Point 3 Media_CMI Vein and Laster

Larry Roy and Sheilah Griggs getting ready for the commercial shoot for CMI Vein and Laser Clinics

2. Define Your Purpose – When I ask a client what they want their television advertising to accomplish, the typical answer is “increased sales”. That’s understandable, the ROI needs to be there. However, often times, the purpose is really something else—it may be a means to an end. If it’s a new product or company, for example, the first objective may be to simply increase awareness, to brand a name and create a good feeling about it. If it’s not a “need right now” product or service, then the objective may be to plant the seed that “we’re here when you need us.”

Maybe the purpose is to drive the consumer somewhere else. The goal of much television advertising today is to move the consumer to a web site, where they can really learn about what the advertiser has to offer. In this instance, the TV commercial does not need to communicate everything about the product. It simply needs to create the want or need to investigate further.

Remember, unless the ONLY advertising you ever do is television, or the ONLY way the consumer can get your product or service is from your TV ads, then don’t view the sole purpose of your TV commercials as increased sales. Clearly define what you want to accomplish first.

3. Streamline Your Message – A television commercial goes by fast. Most are 30 seconds, some are 60 seconds, and many today are only 15 seconds long. As a result, it’s critical that the message you want to get across is concise and well defined. Often times an advertiser will try to cram way too many facts, figures, options, ideas or messages into a single commercial. The typical result? Nothing is remembered. Decide what is the most important thing you want the viewer to remember first, and build around it.

Obviously, the name of the company is assumed to be the most important, but a web address may be even more important if that’s where you want them to go.  If you’re selling a specific product, then focus on that product and avoid the temptation to “throw in” several other offers that dilute the message. If the most important thing you want to impress on the viewer is a feeling, then the entire mood and message should convey that feeling, and nothing else.

4. Quality Over Concept – Television commercial production can be expensive. If the vision for a commercial involves multiple actors, multiple locations, lots of special effects, props and sets, that’s great—if the budget is there to do it right. However, many times the dollars simply aren’t there for the proper execution of a grand concept, and the result is disappointing—to the advertiser AND the consumer. When budgets are limited, I always advise the client to focus on a simple concept, well executed. This starts with the writing. A well-written commercial, like a well-written screenplay, can more than compensate for budget limitations. The same is true with talent. A good actor or voice talent can deliver the message far more effectively—and affordably—than a slew of special effects or action scenes designed to cover up a bad script.  So when dollars are limited, keep it simple, and focus on quality over concept. The consumer knows and appreciates quality when they see it—and they have little tolerance for a lack of it.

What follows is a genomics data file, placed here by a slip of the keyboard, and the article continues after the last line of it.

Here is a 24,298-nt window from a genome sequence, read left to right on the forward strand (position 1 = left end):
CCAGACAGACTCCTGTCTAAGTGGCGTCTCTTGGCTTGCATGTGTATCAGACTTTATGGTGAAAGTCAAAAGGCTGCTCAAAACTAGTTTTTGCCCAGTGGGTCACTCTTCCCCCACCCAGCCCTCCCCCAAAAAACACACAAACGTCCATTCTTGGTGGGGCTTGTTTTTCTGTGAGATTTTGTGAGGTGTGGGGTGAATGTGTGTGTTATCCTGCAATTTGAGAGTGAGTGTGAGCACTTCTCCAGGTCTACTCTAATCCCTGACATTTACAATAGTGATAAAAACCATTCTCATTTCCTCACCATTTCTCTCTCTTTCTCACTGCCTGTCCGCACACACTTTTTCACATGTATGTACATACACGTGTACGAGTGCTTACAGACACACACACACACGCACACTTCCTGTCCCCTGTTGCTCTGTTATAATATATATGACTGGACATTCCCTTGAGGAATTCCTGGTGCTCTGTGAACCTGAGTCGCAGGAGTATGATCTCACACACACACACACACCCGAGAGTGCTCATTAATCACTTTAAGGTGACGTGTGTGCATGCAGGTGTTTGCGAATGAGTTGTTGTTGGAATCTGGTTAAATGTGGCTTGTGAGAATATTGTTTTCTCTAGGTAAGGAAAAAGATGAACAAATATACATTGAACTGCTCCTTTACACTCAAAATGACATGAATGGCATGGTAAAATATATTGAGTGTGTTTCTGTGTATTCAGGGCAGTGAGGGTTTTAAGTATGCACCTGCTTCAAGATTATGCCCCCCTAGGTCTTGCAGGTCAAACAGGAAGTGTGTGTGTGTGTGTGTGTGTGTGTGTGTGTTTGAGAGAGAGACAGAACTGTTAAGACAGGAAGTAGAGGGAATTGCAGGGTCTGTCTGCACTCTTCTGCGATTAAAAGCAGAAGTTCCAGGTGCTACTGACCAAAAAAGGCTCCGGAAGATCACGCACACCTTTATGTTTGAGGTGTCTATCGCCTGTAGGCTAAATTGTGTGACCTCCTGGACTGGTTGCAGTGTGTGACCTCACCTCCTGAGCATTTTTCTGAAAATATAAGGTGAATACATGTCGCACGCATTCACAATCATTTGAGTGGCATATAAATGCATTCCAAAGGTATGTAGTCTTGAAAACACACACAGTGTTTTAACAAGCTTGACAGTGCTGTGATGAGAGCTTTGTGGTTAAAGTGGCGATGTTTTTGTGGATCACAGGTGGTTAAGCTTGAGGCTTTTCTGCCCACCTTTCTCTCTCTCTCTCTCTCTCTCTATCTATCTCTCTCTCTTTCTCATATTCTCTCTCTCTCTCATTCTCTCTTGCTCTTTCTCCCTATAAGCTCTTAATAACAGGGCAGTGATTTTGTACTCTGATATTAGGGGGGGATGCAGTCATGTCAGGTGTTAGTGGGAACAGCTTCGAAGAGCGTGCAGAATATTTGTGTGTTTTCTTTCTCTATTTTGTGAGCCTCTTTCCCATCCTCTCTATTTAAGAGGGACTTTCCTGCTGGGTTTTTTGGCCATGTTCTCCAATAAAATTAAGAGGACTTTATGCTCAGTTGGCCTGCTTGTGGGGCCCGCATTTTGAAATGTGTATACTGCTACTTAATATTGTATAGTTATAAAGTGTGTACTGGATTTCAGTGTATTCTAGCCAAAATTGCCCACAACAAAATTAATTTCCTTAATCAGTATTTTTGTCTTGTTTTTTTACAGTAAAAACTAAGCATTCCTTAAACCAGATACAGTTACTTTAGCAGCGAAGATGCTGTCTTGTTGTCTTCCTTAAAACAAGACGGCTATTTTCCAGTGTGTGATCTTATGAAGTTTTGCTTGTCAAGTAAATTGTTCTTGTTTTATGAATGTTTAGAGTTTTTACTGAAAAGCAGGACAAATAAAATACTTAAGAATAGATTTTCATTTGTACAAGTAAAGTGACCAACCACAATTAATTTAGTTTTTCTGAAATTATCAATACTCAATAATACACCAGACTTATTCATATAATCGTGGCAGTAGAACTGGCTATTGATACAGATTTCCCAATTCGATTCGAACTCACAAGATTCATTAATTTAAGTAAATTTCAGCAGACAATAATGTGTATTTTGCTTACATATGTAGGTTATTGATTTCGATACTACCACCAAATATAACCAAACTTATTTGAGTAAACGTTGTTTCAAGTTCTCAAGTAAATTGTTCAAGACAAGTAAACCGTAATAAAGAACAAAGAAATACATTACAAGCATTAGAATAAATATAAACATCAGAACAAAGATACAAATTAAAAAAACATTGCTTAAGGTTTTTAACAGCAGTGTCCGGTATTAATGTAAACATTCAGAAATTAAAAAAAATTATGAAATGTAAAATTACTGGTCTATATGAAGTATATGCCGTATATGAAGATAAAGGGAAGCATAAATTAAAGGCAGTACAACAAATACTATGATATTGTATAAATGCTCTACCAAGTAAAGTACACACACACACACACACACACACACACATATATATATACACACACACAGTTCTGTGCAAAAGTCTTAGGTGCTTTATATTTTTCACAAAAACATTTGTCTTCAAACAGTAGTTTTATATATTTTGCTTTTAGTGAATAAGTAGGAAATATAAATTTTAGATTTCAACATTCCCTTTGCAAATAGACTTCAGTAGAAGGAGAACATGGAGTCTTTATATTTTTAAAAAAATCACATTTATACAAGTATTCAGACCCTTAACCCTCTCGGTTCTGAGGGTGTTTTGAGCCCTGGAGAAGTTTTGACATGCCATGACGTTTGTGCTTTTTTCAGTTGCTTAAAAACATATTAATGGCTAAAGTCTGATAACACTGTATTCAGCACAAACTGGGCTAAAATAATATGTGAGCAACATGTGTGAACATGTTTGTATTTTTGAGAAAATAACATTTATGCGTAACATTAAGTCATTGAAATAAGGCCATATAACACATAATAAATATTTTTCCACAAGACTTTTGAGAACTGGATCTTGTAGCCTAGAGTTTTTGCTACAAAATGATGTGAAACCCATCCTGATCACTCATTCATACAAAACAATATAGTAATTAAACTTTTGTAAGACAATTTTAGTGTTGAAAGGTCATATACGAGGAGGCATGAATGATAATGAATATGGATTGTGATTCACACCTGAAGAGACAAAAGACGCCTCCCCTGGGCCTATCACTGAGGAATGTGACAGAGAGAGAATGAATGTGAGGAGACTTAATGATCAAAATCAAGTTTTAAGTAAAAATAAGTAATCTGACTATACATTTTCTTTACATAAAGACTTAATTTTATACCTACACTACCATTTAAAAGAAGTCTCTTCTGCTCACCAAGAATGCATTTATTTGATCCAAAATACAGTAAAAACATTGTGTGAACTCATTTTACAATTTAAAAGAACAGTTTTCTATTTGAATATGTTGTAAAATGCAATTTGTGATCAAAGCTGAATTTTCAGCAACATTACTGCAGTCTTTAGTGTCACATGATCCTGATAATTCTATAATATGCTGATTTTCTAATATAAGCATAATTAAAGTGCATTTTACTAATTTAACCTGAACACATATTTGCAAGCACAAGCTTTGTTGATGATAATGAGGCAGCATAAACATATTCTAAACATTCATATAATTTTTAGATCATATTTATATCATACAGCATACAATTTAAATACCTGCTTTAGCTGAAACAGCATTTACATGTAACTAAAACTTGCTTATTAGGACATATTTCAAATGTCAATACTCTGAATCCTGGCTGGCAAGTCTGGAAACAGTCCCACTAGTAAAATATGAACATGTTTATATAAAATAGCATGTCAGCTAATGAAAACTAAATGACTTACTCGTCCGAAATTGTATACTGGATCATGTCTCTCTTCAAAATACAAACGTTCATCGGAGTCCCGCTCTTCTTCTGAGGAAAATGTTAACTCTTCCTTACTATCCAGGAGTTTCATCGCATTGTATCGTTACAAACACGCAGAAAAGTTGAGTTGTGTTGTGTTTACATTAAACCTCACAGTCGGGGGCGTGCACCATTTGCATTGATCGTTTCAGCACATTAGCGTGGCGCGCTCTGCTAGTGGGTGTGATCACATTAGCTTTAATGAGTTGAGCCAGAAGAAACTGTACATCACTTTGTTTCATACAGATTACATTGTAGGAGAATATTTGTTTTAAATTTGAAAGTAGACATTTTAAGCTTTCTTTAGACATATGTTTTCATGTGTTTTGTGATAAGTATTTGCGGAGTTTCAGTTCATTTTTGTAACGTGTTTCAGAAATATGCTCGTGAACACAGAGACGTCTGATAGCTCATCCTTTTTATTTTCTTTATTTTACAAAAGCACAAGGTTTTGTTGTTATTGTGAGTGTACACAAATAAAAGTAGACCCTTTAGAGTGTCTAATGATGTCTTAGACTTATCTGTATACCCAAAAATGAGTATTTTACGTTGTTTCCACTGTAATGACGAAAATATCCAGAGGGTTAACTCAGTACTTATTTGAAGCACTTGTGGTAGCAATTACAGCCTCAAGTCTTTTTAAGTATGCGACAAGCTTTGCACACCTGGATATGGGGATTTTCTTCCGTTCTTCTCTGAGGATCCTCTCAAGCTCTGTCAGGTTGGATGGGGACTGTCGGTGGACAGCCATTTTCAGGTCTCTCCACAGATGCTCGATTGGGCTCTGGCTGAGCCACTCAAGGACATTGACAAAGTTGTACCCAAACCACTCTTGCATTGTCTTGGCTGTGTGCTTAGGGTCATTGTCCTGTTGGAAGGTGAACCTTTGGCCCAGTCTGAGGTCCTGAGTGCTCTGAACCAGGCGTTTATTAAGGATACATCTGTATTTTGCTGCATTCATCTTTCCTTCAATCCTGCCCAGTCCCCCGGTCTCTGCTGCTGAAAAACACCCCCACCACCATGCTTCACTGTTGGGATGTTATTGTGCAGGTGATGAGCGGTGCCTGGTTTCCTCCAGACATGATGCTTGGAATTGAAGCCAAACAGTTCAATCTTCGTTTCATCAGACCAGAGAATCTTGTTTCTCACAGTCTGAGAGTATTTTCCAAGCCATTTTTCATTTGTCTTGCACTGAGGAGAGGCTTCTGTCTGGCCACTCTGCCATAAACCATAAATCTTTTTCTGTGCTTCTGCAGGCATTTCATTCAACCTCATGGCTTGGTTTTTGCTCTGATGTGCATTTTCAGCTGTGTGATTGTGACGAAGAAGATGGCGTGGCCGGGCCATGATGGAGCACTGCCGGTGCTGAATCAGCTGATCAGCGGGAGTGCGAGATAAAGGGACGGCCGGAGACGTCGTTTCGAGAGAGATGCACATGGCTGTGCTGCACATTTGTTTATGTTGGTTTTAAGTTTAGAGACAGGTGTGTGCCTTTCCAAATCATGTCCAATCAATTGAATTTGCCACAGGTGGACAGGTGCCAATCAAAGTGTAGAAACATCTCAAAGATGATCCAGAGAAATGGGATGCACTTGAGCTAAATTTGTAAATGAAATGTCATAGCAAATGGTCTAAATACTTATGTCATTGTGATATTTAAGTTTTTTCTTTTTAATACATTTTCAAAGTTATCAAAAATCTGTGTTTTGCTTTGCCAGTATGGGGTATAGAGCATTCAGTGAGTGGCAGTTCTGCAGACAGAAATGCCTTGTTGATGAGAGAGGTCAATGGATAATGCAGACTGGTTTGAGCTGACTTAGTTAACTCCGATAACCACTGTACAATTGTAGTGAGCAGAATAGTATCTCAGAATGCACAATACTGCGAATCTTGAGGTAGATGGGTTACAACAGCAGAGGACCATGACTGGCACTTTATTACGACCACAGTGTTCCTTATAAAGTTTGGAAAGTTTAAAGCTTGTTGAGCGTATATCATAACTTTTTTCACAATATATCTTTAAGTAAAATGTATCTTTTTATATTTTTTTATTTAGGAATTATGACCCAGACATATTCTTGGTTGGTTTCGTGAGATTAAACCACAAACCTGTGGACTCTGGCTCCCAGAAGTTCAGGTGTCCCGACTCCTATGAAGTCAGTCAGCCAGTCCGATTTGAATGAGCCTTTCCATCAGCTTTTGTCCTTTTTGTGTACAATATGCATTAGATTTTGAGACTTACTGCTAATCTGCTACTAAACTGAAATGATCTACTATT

5. Don’t Hide – As mentioned earlier, there are lots of clever and humorous commercials that people remember and talk about to other people. The conversation can go like this:

Bob: “I saw this great commercial the other day.”

Sally: “Really, who was it for?”

Bob: “I have no idea, but there was this talking chimpanzee…”

Large advertisers with large ad budgets that can seemingly “be everywhere” with their message can get away with this. For everyone else, it’s the kiss of death. Don’t be so swayed by a clever commercial with high entertainment value but leaves the viewer clueless as to who you are or what you are selling.  This doesn’t mean you can’t be clever, or entertaining, or funny, but don’t allow the story line to completely overshadow your identity. Integrate the product or service or company name into the message throughout the commercial—whether spoken, or on screen, or both. Don’t relegate identifying your company or product to the last five seconds of a commercial, thinking that the last thing they see is what they’ll remember. No, what they’ll remember is what entertained them the most, or what was impressed on their brain throughout the commercial.

Other factors certainly come into play when planning and launching a television campaign, such as where and when it runs, what other media will support it, how much competition there is and what they are doing, but these five tips should serve as a guide to where to start, what to focus on and what to avoid.